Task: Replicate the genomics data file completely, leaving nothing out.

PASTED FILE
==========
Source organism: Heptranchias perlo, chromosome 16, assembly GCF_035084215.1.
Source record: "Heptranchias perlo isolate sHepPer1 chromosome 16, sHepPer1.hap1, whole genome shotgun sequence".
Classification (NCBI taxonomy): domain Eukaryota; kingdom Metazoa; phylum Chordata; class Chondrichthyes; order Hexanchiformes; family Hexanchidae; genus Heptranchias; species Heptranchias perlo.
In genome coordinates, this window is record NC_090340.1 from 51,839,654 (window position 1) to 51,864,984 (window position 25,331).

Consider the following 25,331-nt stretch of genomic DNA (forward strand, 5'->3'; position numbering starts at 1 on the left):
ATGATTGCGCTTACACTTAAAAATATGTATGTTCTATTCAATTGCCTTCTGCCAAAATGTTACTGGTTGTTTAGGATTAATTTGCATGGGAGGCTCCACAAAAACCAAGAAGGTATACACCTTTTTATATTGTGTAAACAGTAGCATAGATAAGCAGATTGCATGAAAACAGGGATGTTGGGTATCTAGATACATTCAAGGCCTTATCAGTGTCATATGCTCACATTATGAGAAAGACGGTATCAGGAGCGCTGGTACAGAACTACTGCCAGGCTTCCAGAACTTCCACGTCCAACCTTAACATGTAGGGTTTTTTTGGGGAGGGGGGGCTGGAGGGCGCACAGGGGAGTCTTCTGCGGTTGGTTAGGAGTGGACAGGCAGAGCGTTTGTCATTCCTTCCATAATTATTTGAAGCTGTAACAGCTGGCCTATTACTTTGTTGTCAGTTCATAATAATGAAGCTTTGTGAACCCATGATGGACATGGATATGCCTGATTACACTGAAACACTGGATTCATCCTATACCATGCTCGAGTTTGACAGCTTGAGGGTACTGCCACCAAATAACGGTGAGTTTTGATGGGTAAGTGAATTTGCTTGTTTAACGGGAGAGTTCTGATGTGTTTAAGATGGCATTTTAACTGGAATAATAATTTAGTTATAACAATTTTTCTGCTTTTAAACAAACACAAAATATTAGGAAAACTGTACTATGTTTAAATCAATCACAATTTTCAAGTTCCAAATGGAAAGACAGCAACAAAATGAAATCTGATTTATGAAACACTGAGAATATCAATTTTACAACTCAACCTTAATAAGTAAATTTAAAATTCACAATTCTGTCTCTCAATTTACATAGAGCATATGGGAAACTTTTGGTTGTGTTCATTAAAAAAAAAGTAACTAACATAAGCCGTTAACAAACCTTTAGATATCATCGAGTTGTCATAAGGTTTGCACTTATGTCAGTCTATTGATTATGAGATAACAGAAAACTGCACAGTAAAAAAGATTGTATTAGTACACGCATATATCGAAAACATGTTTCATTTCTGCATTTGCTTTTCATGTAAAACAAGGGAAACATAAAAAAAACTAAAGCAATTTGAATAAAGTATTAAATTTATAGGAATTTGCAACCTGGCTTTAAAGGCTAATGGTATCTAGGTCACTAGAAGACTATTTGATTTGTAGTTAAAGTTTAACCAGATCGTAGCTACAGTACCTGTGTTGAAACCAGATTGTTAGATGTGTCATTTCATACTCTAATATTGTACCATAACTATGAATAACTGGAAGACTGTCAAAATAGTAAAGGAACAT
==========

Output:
Source organism: Heptranchias perlo, chromosome 16, assembly GCF_035084215.1.
Source record: "Heptranchias perlo isolate sHepPer1 chromosome 16, sHepPer1.hap1, whole genome shotgun sequence".
Classification (NCBI taxonomy): domain Eukaryota; kingdom Metazoa; phylum Chordata; class Chondrichthyes; order Hexanchiformes; family Hexanchidae; genus Heptranchias; species Heptranchias perlo.
In genome coordinates, this window is record NC_090340.1 from 51,839,654 (window position 1) to 51,864,984 (window position 25,331).

Consider the following 25,331-nt stretch of genomic DNA (forward strand, 5'->3'; position numbering starts at 1 on the left):
ATGATTGCGCTTACACTTAAAAATATGTATGTTCTATTCAATTGCCTTCTGCCAAAATGTTACTGGTTGTTTAGGATTAATTTGCATGGGAGGCTCCACAAAAACCAAGAAGGTATACACCTTTTTATATTGTGTAAACAGTAGCATAGATAAGCAGATTGCATGAAAACAGGGATGTTGGGTATCTAGATACATTCAAGGCCTTATCAGTGTCATATGCTCACATTATGAGAAAGACGGTATCAGGAGCGCTGGTACAGAACTACTGCCAGGCTTCCAGAACTTCCACGTCCAACCTTAACATGTAGGGTTTTTTTGGGGAGGGGGGGCTGGAGGGCGCACAGGGGAGTCTTCTGCGGTTGGTTAGGAGTGGACAGGCAGAGCGTTTGTCATTCCTTCCATAATTATTTGAAGCTGTAACAGCTGGCCTATTACTTTGTTGTCAGTTCATAATAATGAAGCTTTGTGAACCCATGATGGACATGGATATGCCTGATTACACTGAAACACTGGATTCATCCTATACCATGCTCGAGTTTGACAGCTTGAGGGTACTGCCACCAAATAACGGTGAGTTTTGATGGGTAAGTGAATTTGCTTGTTTAACGGGAGAGTTCTGATGTGTTTAAGATGGCATTTTAACTGGAATAATAATTTAGTTATAACAATTTTTCTGCTTTTAAACAAACACAAAATATTAGGAAAACTGTACTATGTTTAAATCAATCACAATTTTCAAGTTCCAAATGGAAAGACAGCAACAAAATGAAATCTGATTTATGAAACACTGAGAATATCAATTTTACAACTCAACCTTAATAAGTAAATTTAAAATTCACAATTCTGTCTCTCAATTTACATAGAGCATATGGGAAACTTTTGGTTGTGTTCATTAAAAAAAAAGTAACTAACATAAGCCGTTAACAAACCTTTAGATATCATCGAGTTGTCATAAGGTTTGCACTTATGTCAGTCTATTGATTATGAGATAACAGAAAACTGCACAGTAAAAAAGATTGTATTAGTACACGCATATATCGAAAACATGTTTCATTTCTGCATTTGCTTTTCATGTAAAACAAGGGAAACATAAAAAAAACTAAAGCAATTTGAATAAAGTATTAAATTTATAGGAATTTGCAACCTGGCTTTAAAGGCTAATGGTATCTAGGTCACTAGAAGACTATTTGATTTGTAGTTAAAGTTTAACCAGATCGTAGCTACAGTACCTGTGTTGAAACCAGATTGTTAGATGTGTCATTTCATACTCTAATATTGTACCATAACTATGAATAACTGGAAGACTGTCAAAATAGTAAAGGAACAT